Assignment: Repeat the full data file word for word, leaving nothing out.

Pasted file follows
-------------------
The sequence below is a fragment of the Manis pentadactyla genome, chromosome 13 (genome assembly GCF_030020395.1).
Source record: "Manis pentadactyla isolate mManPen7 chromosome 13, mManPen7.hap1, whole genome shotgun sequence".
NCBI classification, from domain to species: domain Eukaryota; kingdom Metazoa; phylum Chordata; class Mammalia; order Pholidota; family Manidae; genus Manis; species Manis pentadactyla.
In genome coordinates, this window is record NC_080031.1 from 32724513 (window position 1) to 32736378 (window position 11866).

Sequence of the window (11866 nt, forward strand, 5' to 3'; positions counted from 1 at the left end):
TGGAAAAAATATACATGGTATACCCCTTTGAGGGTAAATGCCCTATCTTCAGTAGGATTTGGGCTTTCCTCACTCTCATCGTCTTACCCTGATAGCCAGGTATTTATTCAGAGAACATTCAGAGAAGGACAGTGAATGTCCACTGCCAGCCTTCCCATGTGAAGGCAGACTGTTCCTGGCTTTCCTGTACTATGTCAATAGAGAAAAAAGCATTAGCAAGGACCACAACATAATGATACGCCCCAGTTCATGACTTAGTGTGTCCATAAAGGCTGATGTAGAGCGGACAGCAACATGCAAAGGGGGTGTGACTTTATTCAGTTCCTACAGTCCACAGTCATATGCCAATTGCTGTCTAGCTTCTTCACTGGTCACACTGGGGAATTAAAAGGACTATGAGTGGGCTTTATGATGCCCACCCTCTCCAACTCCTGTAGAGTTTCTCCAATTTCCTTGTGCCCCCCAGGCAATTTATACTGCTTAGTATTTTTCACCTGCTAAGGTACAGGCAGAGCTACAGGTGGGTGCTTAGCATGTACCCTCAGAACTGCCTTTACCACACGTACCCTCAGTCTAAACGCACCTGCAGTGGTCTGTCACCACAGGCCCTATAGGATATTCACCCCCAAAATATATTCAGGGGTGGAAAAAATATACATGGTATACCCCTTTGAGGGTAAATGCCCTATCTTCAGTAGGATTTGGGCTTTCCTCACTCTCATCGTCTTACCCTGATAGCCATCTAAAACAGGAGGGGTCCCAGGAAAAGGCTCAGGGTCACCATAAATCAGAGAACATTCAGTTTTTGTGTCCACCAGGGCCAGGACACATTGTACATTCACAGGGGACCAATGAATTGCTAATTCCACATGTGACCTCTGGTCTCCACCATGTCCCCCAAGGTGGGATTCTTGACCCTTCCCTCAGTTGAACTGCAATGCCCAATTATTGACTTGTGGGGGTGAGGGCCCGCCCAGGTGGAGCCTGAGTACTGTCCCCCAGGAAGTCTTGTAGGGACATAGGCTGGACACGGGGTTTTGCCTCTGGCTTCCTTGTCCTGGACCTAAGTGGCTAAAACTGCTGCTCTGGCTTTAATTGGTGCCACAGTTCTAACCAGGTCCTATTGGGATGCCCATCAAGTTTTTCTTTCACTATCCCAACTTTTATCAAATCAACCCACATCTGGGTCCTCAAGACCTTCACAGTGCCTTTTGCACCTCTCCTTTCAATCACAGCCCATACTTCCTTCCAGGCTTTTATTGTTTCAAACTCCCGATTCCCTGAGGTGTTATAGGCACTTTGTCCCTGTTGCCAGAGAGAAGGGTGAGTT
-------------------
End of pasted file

The sequence below is a fragment of the Manis pentadactyla genome, chromosome 13 (genome assembly GCF_030020395.1).
Source record: "Manis pentadactyla isolate mManPen7 chromosome 13, mManPen7.hap1, whole genome shotgun sequence".
NCBI classification, from domain to species: domain Eukaryota; kingdom Metazoa; phylum Chordata; class Mammalia; order Pholidota; family Manidae; genus Manis; species Manis pentadactyla.
In genome coordinates, this window is record NC_080031.1 from 32724513 (window position 1) to 32736378 (window position 11866).

Sequence of the window (11866 nt, forward strand, 5' to 3'; positions counted from 1 at the left end):
TGGAAAAAATATACATGGTATACCCCTTTGAGGGTAAATGCCCTATCTTCAGTAGGATTTGGGCTTTCCTCACTCTCATCGTCTTACCCTGATAGCCAGGTATTTATTCAGAGAACATTCAGAGAAGGACAGTGAATGTCCACTGCCAGCCTTCCCATGTGAAGGCAGACTGTTCCTGGCTTTCCTGTACTATGTCAATAGAGAAAAAAGCATTAGCAAGGACCACAACATAATGATACGCCCCAGTTCATGACTTAGTGTGTCCATAAAGGCTGATGTAGAGCGGACAGCAACATGCAAAGGGGGTGTGACTTTATTCAGTTCCTACAGTCCACAGTCATATGCCAATTGCTGTCTAGCTTCTTCACTGGTCACACTGGGGAATTAAAAGGACTATGAGTGGGCTTTATGATGCCCACCCTCTCCAACTCCTGTAGAGTTTCTCCAATTTCCTTGTGCCCCCCAGGCAATTTATACTGCTTAGTATTTTTCACCTGCTAAGGTACAGGCAGAGCTACAGGTGGGTGCTTAGCATGTACCCTCAGAACTGCCTTTACCACACGTACCCTCAGTCTAAACGCACCTGCAGTGGTCTGTCACCACAGGCCCTATAGGATATTCACCCCCAAAATATATTCAGGGGTGGAAAAAATATACATGGTATACCCCTTTGAGGGTAAATGCCCTATCTTCAGTAGGATTTGGGCTTTCCTCACTCTCATCGTCTTACCCTGATAGCCATCTAAAACAGGAGGGGTCCCAGGAAAAGGCTCAGGGTCACCATAAATCAGAGAACATTCAGTTTTTGTGTCCACCAGGGCCAGGACACATTGTACATTCACAGGGGACCAATGAATTGCTAATTCCACATGTGACCTCTGGTCTCCACCATGTCCCCCAAGGTGGGATTCTTGACCCTTCCCTCAGTTGAACTGCAATGCCCAATTATTGACTTGTGGGGGTGAGGGCCCGCCCAGGTGGAGCCTGAGTACTGTCCCCCAGGAAGTCTTGTAGGGACATAGGCTGGACACGGGGTTTTGCCTCTGGCTTCCTTGTCCTGGACCTAAGTGGCTAAAACTGCTGCTCTGGCTTTAATTGGTGCCACAGTTCTAACCAGGTCCTATTGGGATGCCCATCAAGTTTTTCTTTCACTATCCCAACTTTTATCAAATCAACCCACATCTGGGTCCTCAAGACCTTCACAGTGCCTTTTGCACCTCTCCTTTCAATCACAGCCCATACTTCCTTCCAGGCTTTTATTGTTTCAAACTCCCGATTCCCTGAGGTGTTATAGGCACTTTGTCCCTGTTGCCAGAGAGAAGGGTGAGTT